you guys would be surprised how far you can ride after eating 2-4 lbs of fruit & how quick you recover
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Old 10-30-10, 08:35 AM
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Originally Posted by viros20
as a raw vegan just thought id throw some out of the box thinking your way.. I rarely ever cook anymore its difficult to break the habit after years of doing otherwise I also do my best to avoid processed food.

I plan on touring SF to LA, instead of eating at restaurants I plan on eating at grocery stores & picking fruits along the way. Ill probably carry 4-5 lbs of fruit with me as well.

lots of performance athletes eat this way especially runners.

heres my breakfast before running a marathon a few weeks ago,




you guys would be surprised how far you can ride after eating 2-4 lbs of fruit & how quick you recover

I'm changing my way of eating to more raw too. Lot's of fruit. I had heard of how others rode better eating mostly if not all raw, so I had to find out for myself. During this summer I upped my fruit intake dramatically, and I feel better than ever. I've replaced meals with just fruit. . . .sweet ripe fruit. While I have not toured eating this way as of yet, I would have no problem adopting it for the road.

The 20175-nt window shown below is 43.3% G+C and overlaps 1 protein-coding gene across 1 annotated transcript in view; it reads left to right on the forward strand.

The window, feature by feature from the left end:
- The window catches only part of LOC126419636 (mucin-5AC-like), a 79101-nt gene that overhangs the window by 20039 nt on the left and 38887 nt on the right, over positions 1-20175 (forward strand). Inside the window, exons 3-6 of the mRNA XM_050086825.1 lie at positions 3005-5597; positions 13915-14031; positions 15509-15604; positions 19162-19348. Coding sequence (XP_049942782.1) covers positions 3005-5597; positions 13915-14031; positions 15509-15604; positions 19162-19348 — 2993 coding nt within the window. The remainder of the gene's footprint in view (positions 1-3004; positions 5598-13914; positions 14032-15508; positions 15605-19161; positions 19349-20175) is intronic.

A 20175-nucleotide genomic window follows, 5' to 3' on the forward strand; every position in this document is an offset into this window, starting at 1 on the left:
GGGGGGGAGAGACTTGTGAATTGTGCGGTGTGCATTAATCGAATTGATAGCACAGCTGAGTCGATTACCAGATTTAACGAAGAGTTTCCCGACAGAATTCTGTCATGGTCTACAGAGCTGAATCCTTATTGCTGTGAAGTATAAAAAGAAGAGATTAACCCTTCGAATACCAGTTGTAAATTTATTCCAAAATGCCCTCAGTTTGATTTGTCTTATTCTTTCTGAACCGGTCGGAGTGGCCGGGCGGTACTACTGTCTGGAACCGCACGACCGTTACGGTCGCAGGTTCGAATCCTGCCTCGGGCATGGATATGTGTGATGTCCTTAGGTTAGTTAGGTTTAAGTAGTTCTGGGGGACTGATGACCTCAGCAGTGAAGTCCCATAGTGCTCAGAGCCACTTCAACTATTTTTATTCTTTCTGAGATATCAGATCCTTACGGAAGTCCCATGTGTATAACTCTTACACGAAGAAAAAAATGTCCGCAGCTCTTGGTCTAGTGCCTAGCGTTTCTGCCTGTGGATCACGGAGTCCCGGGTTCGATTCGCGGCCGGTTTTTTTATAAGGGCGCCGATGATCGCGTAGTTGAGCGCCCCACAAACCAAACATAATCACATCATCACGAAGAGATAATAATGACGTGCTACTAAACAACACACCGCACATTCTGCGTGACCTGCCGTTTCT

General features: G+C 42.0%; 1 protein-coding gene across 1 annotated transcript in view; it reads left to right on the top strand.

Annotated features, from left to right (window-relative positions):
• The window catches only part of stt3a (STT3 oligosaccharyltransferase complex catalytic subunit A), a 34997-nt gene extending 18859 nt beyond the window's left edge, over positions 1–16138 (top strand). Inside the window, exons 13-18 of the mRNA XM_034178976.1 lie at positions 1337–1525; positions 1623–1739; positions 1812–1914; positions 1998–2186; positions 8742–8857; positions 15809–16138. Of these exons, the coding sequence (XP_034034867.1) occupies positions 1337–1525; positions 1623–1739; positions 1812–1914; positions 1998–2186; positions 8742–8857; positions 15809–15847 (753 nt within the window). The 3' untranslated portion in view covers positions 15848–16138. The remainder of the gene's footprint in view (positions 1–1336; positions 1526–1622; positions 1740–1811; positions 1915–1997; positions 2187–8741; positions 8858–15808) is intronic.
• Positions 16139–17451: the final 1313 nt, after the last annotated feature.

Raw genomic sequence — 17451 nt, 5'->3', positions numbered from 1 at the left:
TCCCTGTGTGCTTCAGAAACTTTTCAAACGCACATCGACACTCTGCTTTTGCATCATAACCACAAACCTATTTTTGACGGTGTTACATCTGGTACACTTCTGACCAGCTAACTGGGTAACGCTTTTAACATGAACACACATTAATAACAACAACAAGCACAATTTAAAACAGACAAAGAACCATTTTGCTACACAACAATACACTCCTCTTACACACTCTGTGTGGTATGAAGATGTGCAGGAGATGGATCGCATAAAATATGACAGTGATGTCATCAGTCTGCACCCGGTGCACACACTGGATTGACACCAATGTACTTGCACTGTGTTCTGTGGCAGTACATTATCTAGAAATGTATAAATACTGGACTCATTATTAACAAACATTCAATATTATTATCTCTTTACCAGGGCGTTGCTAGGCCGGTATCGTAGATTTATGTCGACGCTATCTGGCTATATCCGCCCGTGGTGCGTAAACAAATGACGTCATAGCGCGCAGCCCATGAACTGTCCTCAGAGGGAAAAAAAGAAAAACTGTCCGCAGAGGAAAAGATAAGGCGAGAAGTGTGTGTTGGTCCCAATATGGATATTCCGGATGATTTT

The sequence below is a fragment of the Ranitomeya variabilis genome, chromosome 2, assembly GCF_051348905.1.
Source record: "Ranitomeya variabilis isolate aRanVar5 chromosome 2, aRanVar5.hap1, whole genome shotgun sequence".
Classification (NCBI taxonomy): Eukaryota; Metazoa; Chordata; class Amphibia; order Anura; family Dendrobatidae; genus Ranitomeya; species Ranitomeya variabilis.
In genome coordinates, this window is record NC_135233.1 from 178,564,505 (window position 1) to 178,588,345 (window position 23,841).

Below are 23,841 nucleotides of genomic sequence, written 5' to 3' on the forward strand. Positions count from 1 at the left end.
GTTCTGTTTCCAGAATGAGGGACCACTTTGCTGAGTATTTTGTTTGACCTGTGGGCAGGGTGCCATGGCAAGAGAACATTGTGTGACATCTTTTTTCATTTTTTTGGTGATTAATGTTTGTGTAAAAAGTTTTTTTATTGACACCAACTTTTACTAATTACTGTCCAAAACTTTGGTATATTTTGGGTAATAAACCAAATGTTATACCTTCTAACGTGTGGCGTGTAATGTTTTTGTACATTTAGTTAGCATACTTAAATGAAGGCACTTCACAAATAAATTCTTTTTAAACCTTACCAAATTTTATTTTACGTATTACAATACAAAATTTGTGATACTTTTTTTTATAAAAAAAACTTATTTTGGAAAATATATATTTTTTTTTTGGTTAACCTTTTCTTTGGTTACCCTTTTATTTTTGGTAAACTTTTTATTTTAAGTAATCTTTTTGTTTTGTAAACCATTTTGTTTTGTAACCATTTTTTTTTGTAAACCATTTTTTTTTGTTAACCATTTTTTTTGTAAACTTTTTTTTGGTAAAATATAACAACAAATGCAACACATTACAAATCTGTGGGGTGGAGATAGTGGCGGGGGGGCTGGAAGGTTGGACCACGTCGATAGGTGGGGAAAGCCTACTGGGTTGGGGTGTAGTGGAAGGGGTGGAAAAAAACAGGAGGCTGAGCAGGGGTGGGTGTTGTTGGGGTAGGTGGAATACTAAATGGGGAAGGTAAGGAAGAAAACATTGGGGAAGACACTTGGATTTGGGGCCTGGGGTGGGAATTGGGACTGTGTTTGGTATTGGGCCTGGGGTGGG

I can't eat restaurant "fast food" anymore. Don't think for a minute most restaurant that most restaurant fare on the road isn't fast food. High salt, high fat, high sugar. Crap fuel for mind and body.
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Old 10-30-10, 09:07 AM
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A small skillet or personal size wok is a great boon to cooking well while camping out. If you can find a spun steel skillet with a folding handle, you're living large. pancakes for breakfast, stir fry for dinner.
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Old 10-30-10, 09:47 AM
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Originally Posted by Garthr
I've replaced meals with just fruit. . . .sweet ripe fruit. While I have not toured eating this way as of yet, I would have no problem adopting it for the road.
Curious - how do you get enough protein, especially Lysine? Doctors recommend at least .3 grams of protein per pound of body weight, per day, while exercising. Seems hard to get this way.
https://www.vitalhealthzone.com/nutri...ds/lysine.html
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Old 10-30-10, 01:58 PM
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Originally Posted by safariofthemind
Curious - how do you get enough protein, especially Lysine? Doctors recommend at least .3 grams of protein per pound of body weight, per day, while exercising. Seems hard to get this way.
https://www.vitalhealthzone.com/nutri...ds/lysine.html